Harrisburg—Senator John DiSanto (Dauphin/Perry) introduced an amendment today to House Bill 859, that was adopted unanimously by the Senate, to provide for a new nonprofit security grant fund to enhance safety for faith-based institutions and nonprofit organizations.
In offering the amendment DiSanto said, “As we mark the second anniversary this Sunday of the tragic and hateful act committed against the Tree of Life Synagogue, and when we have borne witness to the bomb threats made against the local Jewish Community Centers in Harrisburg and York, and when violent acts continue to be threatened and perpetrated in too many Pennsylvania communities, it is incumbent upon us to do more to ensure the safety and well-being of targeted groups.”
DiSanto continued, “Just as this General Assembly came together in a bipartisan manner to provide for unprecedented investments to better secure our schools, I propose we afford nonprofit organizations that are the fabric of our civil society additional safeguards.”
The nonprofit security grant program would receive a $5 million budget transfer of unexpended and unencumbered funds for the Pennsylvania Commission on Crime and Delinquency to make grant awards to any nonprofit that services individuals, groups, or institutions that are included within a bias motivation category for hate crime incidents identified by the FBI in its 2017 hate crime statistics publication.
The FBI defines hate crimes as those motivated in whole or in part by an offender’s bias against race, religion, disability, sexual orientation, ethnicity, gender, or gender identity. Eligible applicants will not only include all faith-based institutions, but also many other 501(c)3 public charities that serve the community.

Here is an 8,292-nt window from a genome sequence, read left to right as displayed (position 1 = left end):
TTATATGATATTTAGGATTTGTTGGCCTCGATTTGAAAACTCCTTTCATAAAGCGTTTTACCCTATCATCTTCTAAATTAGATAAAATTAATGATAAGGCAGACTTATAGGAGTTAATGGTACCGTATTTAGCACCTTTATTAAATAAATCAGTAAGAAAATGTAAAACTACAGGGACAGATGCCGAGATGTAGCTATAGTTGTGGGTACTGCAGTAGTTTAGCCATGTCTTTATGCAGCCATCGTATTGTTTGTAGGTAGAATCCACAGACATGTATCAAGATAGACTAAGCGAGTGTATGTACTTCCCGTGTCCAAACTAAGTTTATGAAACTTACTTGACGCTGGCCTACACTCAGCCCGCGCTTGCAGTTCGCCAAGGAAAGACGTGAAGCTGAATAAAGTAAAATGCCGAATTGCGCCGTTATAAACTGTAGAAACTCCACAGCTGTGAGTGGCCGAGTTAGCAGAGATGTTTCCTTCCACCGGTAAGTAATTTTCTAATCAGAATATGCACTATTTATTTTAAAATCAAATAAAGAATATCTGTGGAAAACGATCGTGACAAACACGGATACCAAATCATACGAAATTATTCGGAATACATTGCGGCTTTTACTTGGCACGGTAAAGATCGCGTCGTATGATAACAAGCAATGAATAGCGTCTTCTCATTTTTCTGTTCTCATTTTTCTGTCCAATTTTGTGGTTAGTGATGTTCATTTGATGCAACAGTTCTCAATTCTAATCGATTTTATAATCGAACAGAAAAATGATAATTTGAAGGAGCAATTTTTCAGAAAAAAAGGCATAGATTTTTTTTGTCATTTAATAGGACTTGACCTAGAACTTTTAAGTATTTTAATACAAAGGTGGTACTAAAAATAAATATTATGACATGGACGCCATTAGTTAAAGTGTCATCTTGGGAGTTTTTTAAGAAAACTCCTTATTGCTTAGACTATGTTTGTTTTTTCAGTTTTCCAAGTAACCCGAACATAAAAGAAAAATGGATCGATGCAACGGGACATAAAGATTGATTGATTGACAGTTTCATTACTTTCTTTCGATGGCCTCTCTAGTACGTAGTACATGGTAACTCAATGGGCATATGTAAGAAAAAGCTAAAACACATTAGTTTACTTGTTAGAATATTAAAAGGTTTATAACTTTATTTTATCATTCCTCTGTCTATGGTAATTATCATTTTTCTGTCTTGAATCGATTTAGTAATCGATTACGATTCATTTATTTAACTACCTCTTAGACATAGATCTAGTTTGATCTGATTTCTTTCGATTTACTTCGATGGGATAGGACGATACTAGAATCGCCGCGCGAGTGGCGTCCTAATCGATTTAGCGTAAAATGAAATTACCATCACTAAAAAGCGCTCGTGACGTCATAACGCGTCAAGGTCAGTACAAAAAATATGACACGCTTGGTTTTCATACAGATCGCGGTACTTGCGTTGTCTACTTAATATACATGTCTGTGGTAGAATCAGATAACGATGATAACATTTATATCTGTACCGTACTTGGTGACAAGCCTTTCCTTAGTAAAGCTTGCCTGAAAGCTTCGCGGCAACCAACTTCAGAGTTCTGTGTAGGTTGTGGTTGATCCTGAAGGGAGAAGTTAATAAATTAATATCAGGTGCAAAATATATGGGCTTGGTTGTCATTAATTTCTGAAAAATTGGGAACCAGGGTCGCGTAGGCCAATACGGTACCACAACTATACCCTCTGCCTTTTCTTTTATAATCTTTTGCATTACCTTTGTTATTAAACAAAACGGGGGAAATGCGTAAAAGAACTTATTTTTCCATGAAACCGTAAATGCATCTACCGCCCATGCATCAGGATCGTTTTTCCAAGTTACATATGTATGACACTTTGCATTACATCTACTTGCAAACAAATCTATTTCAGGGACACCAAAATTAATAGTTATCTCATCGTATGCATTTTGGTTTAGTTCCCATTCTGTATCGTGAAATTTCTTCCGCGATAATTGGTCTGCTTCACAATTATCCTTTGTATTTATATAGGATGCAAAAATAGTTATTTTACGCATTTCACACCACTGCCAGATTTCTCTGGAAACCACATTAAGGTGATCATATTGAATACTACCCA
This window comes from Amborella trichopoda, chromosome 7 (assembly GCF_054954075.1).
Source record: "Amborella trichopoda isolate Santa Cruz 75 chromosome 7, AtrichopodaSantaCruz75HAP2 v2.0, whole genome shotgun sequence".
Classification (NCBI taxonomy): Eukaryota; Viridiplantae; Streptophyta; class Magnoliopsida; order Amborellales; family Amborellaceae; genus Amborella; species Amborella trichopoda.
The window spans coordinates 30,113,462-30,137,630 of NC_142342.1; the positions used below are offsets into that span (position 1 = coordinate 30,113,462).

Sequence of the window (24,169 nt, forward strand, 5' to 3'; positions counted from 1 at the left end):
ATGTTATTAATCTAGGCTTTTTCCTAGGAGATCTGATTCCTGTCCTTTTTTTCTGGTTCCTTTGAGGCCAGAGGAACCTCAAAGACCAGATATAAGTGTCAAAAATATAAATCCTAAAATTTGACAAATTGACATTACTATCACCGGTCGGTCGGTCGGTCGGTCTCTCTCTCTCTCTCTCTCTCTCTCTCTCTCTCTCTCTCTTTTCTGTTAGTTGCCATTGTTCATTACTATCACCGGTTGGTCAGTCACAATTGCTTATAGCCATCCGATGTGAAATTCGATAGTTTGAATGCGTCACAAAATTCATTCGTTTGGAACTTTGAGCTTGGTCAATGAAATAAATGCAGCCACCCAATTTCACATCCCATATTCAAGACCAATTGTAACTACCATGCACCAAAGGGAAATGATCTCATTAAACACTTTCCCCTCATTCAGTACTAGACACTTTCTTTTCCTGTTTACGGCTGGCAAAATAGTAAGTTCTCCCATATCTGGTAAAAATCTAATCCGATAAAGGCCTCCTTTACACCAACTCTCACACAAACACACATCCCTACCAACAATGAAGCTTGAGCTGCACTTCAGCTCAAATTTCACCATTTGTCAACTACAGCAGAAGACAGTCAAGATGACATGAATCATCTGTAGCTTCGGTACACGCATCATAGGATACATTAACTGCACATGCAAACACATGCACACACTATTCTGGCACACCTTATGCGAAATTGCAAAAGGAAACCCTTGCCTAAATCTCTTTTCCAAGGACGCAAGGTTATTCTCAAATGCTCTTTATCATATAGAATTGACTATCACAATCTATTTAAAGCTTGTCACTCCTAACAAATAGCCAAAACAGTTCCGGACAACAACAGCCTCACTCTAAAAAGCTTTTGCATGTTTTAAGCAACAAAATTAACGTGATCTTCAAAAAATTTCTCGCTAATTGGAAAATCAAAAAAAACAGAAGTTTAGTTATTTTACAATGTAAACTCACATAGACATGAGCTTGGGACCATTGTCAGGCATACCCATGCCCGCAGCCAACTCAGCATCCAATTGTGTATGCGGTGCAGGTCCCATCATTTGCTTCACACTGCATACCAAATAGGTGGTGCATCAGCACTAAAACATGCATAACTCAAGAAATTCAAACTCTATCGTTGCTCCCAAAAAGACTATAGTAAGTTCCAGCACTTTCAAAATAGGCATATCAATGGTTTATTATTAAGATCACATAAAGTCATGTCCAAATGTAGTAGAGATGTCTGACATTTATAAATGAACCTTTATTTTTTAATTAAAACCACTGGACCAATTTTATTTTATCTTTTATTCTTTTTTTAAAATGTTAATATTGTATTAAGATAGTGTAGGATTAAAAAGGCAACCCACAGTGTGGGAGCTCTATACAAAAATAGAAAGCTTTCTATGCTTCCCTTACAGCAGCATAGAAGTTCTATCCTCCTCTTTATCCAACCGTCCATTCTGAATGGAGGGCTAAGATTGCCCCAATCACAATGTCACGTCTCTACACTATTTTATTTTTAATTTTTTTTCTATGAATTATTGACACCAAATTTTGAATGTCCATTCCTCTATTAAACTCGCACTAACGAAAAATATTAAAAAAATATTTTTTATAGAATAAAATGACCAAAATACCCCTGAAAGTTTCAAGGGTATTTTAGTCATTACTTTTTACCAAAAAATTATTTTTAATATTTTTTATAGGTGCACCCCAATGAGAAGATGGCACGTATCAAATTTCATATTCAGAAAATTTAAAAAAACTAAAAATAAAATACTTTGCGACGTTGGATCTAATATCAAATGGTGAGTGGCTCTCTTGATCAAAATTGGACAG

The program would begin to accept applications on a rolling basis beginning no later than March 1, 2020 with the Commission required to approve or deny each application within 90 days. Grant awards will range from $5,000 to as high as $150,000—with larger grant amounts contingent upon the organization committing non-state matching funds.
Similar to the recently enacted Safe Schools Grant Program, nonprofits may utilize the grant dollars for a variety of security planning, equipment, and technology including, but not limited to, metal detectors, surveillance cameras, emergency communications equipment, electronic locksets, threat assessments, and building structure upgrades.
“We cannot undo past tragedies, but it is my hope that the creation of this program will send a message to our nonprofits and faith institutions that all of Pennsylvania stands with them against hatred and violence,” DiSanto said. “We must make it clear that no one can break our common resolve to advance the public good through our many charitable organizations across our great Commonwealth.”
The newly amended House Bill 859 is expected to receive final consideration in the Senate on Wednesday.
CONTACT: Chuck Erdman firstname.lastname@example.org (717) 787-6801